Three years after first exchanging e-mails with Anna on an online dating site, the Web designer from Englands south coast made the 2,200-mile trek to Ivanovo , Russias ``City of Brides. He and Anna are now expecting their first child.
The Ivanovo region has the highest ratio of women to men in Russia, a legacy of the Soviet textile mills that imported female workers from across the country. The city, which once helped marriage bureaus recruit young women for foreign spouses, is now enticing residents to stay and raise families. Thats fuelling a baby boom as Russia struggles to stem a population decline .
``When I get in the lift of our building, Im surrounded by so many kids it makes me think of rabbits, Wilsdon, 32, says at the 12th floor apartment he shares with Anna, 29, in Ivanovo.
Since the Soviet Union broke up in 1991, Russias population has dwindled 4.1 percent to 142.2 million. Unless fertility rates improve, the population may plunge to 128 million by 2025, the Washington-based World Bank said in November.
By contrast, births in the Ivanovo region jumped 7.8 percent last year, four times the pace of 2006, according to national statistics. The number of second children in families rose by a record 24 percent, more than double the Russian average.
With the death rate declining and the outflow of people reversed, city officials expect the population will stop shrinking this year for the first time since the Soviet era.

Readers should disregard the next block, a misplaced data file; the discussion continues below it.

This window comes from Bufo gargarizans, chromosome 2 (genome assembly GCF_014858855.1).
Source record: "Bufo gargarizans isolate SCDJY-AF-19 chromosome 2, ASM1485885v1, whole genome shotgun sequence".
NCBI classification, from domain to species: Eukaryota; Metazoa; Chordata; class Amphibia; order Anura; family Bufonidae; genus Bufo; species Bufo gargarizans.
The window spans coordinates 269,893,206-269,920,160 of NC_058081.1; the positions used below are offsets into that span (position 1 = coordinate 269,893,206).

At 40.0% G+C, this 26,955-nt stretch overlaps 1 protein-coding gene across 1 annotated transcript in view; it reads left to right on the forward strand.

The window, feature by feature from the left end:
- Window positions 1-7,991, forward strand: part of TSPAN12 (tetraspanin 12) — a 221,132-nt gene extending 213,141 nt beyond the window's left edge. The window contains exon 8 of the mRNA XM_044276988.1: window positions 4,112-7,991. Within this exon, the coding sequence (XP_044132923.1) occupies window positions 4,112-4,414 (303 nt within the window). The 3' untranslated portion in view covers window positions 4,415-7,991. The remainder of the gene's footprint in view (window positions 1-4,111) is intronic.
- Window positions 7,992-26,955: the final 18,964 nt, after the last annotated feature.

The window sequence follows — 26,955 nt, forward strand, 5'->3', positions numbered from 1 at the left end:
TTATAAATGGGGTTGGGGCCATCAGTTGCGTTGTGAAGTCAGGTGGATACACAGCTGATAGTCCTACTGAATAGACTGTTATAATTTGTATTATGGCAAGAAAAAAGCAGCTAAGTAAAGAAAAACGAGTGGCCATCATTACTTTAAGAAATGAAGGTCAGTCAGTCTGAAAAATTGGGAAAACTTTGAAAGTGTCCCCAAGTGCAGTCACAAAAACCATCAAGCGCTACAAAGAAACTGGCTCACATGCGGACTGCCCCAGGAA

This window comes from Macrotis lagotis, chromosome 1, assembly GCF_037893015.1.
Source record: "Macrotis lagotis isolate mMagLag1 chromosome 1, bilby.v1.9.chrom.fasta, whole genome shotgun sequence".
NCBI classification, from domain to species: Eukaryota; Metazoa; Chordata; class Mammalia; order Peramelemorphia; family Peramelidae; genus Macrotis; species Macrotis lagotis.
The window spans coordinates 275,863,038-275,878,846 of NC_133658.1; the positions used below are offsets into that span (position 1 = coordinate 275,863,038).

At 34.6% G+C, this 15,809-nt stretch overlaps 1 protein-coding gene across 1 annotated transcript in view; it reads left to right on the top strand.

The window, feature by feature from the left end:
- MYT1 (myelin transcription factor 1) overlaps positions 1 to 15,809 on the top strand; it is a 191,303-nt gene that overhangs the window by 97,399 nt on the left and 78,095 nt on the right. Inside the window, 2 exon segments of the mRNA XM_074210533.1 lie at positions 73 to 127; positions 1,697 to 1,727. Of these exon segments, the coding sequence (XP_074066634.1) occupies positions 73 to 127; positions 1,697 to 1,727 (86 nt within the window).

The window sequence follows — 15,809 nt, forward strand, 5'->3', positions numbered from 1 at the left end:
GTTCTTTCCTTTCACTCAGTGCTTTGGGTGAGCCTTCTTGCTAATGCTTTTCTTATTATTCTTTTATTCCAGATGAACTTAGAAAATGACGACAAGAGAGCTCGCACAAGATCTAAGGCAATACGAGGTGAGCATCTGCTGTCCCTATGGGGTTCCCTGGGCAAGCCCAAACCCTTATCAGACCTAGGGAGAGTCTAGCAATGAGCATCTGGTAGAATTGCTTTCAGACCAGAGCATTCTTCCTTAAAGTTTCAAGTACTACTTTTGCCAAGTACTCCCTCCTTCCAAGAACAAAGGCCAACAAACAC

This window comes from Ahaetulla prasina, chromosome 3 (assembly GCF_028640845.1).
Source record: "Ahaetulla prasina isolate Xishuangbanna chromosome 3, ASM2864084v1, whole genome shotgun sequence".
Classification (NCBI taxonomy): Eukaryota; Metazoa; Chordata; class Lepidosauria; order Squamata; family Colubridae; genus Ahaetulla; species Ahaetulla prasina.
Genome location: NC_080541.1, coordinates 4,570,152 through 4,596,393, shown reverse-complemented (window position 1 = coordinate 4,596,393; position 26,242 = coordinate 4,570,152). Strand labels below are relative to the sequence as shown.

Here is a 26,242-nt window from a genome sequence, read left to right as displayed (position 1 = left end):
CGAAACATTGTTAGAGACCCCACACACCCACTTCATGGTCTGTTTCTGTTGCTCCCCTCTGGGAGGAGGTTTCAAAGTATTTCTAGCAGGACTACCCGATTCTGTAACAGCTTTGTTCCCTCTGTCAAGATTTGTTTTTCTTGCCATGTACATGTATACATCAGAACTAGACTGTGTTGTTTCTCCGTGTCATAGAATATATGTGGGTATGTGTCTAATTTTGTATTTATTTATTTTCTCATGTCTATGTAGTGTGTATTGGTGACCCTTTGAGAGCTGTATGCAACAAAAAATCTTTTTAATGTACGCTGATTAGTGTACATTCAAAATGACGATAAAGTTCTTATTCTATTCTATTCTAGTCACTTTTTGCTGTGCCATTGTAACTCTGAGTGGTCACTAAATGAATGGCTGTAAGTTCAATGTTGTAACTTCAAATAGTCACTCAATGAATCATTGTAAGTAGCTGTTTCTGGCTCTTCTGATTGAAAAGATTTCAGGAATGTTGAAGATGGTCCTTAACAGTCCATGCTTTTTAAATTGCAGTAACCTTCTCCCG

Ivanovo achieved the turnaround by making the most of its biggest asset: women. According to Russian government statistics , 56 percent of the citys 432,000 people are women.
To encourage them to stay and raise children, the city has doubled the number of subsidized home loans for families, added 1,000 kindergarten spaces in two years, and built a new maternity hospital, says Deputy Mayor Igor Svetushkov.
``Were not calling ourselves the `City of Women, Svetushkov says. A bride is a ``partner for life, a symbol of the family. Wed like to tell people to come here to find their happiness. Other Russian regions have had less success in boosting their birth rates.
In Ulyanovsk, south of Moscow, the local government gave mothers and fathers special holidays to spend with their families and perhaps expand them. Couples that have children on July 12, Russia Day, can win cars and appliances in a prize drawing.
The local benefits are in addition to a payment the federal government introduced about a year ago to cover education and housing costs for women who have a second child. The award is currently about 280,000 rubles ($11,900).
Even so, the number of births in the Ulyanovsk region in 2006 is only 0.3 percent higher than in 2000. In the Ivanovo region, births are up 14 percent in the same period, according to the latest data available at the Federal Statistics Service.
``Its important that the federal government takes a raft of measures to stimulate population growth, but it takes time for them to come into effect, says Tatiana Gurko, an expert in families at the Institute of Sociology of the Russian Academy of Sciences in Moscow. ``You cant expect results immediately.
At Ivanovos registry office, which sits on a narrow street in the old town center, the violinist barely has time to add resin to his bow before each couple and their guests enter to the sound of Mendelssohns march.
During the summer, when the office squeezes in as many as 50 weddings a day, each couple get no more than 15 minutes for the ceremony, says Yelena Rebenkova, the registrys spokeswoman.
Yury Krutikov, 27, a Ukrainian national, says he met his Ivanovo bride two years ago after she divorced her previous husband, who was from the city. He and his wife Olga, 41, plan to set up a club for families.